Even if President Harrison were to be a noncompensated assistant pastor, having occasional preaching, limited visitation, and no administrative responsibilities at Village Lutheran-Ladue, that would still not answer the question, “Why should a S.P. or D.P. be allowed to preach?” Check Miesler’s excerpt in Post #99. President Harrison’s call to Village Lutheran-Ladue does not give him the authority to preach at a church elsewhere in the Synod. The authority to preach at another church would have to come from a call through that other church.

    Remember, the synodical constitution states the synod is an advisory body, and a doctrinal statement was passed at the 1883 Missouri Synod convention that stated the polity of Synod is essentially and principally congregational (not espiscopal!) in nature.

  13. Why was Luther allowed to preach in St. Mary’s, the town church? Did he have the authority to do so?

    Why, in 1547, did Cranach depict Melanchthon baptizing an infant (assisted by Martin Luther) when, in 1525, AC XIV states that “no one should publicly teach in the Church or administer the Sacraments unless he be regularly called”? (

    Can the polity of the synod be congregational but the polity of congregations be episcopal?

    Can one man be CALLED TO a congregation to be a pastor while another man is SENT FROM a congregation as a missionary? Is it only permissible for SYNOD to send out missionaries but not congregations? Must a “congregation” be defined as a group of people with a legal entity and a voters’ assembly or can a synod collectively or in part be considered a “congregation”?

    Is it possible that the term “authority” is being used in more than one way in these tete-a-tetes which in turn is exacerbating the issue? Does a pastor’s authority to be pastor come from the congregation in which he serves whereas the authority of that which he preaches and teaches comes from nothing less than the Word of God?

    Why have district presidents and others insisted that “excommunication is an act of the Church, not a decision of the pastor which he alone or even with the consent of his elders is authorized to carry out,” while at the same time assign as memory work the late add-in (not composed by Luther) to the Catechism on the Office of the Keys: “I believe that, when the called ministers of Christ deal with us by His divine command, especially when THEY [sic] exclude manifest and impenitent sinners. . .”

    Is it possible to be “Waltherian” in the matter of voters’ meetings but then become unWaltherian in the matter of a synodical president preaching at congregations in which he does not have a call?

    What does it mean if, in spite of the Scriptures, the Confessions, and some rather impressive dogmatics textbooks (not to mention CTCR documents) that we still haven’t come to an agreement on the nature of preaching, teaching, exercising the office of the keys, etc. in light of the Gospel?

    If we don’t have the doctrine of the ministry down pat in order to answer questions like these questions in true concord, that suggests to me that we probably have other doctrinal issues which are not settled either — issues which underlie this discussion. Do you know what those are?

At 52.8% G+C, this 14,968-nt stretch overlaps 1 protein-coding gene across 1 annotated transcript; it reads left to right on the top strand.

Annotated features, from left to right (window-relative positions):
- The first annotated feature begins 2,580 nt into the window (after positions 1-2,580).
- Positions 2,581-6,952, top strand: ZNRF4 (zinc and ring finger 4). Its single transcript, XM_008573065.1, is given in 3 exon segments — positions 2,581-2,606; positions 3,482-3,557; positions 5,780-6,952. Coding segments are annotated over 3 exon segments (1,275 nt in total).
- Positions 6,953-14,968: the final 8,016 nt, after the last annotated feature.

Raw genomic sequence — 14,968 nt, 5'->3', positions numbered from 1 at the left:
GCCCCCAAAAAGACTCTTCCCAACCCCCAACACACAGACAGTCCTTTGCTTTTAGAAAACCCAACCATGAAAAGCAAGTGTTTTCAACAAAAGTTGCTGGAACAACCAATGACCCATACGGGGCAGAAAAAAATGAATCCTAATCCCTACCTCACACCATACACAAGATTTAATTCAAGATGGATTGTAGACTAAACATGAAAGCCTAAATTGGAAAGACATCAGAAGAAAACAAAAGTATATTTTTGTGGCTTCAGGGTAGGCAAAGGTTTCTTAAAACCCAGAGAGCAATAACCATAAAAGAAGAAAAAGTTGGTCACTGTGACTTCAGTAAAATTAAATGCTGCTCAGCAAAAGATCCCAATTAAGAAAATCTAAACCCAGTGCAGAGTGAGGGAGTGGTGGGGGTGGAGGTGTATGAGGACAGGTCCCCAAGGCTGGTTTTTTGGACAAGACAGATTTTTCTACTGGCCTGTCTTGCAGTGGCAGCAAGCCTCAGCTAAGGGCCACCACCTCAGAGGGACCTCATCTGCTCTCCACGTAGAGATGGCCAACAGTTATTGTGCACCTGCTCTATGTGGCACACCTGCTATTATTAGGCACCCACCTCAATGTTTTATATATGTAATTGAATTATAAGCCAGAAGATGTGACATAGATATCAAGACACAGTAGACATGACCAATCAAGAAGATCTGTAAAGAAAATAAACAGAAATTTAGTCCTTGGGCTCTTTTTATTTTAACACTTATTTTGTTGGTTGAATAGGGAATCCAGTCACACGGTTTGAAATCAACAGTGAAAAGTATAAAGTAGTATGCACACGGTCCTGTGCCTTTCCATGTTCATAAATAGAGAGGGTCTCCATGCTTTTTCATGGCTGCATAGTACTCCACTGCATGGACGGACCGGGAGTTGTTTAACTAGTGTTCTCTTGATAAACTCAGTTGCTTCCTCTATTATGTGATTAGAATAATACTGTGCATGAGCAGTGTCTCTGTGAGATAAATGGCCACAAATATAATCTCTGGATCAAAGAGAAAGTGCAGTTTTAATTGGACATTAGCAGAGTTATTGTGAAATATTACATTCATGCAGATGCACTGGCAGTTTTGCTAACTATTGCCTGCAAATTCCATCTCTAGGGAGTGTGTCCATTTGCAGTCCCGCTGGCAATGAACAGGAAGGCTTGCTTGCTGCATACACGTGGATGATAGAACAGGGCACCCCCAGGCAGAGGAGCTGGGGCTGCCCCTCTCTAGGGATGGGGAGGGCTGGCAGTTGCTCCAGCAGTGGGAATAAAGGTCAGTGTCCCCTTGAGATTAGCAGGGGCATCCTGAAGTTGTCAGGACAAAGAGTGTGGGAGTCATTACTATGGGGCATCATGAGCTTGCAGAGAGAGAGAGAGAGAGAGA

In the meantime, if you think that it is a violation of Scripture and the Confessions to invite President Harrison to preach at your congregation, then by all means, don’t invite him.

    You may just have to be satisfied for the time being with holding in contempt the other congregations which do invite him — congregations which are likely to hear a rather decent sermon rightly dividing Law and Gospel.

    I think we all ought to be delighted to have him preaching and teaching in as many LCMS pulpits and classrooms as possible. Having heard the man preach the Word of God week in and week out for some 5 years when he had the call to be a SENIOR pastor in a single congregation, it would be my recommendation you invite him until such a time as we are able to compose a new dogmatics textbook or pass a synodical overture to which we can all say, “Amen.”

  14. Having the synodical or district president (or Lutheran Hour speaker) preach at a church service or teach in a Bible study classroom appears to be no more confusing to Lutheran congregations I’ve been in than having a vicar preach at a church service or teach in a Bible study classroom.

  15. @Rev. Michael Piper #35

    I am sure this was not President Harrisons intention, but all over the LCMS “Intentional Interim Pastors” are being unleashed upon any hint of “turmoil” in a vacant congregation. My mother-in-laws parish has TWO of these cash cows for the “retired”- one is in his seventies and WORKING WITH THE YOUTH! Back in the nineties the rules were changed to allow pastors to “retire” with full benefits, and work full time in the LCMS. Can you imagine, Ford, Chrylser, or GE workers being allowed to do this? These greedy men of the cloth plunder the suburban church purses while younger men with wife and children are denied opporunity. I hope this latest move does not set in motion another dangerous trend of first non-paid, then paid executives serving as Asistants. First will come the “compensation for fuel” then…. But I really am certain this is not the intention here.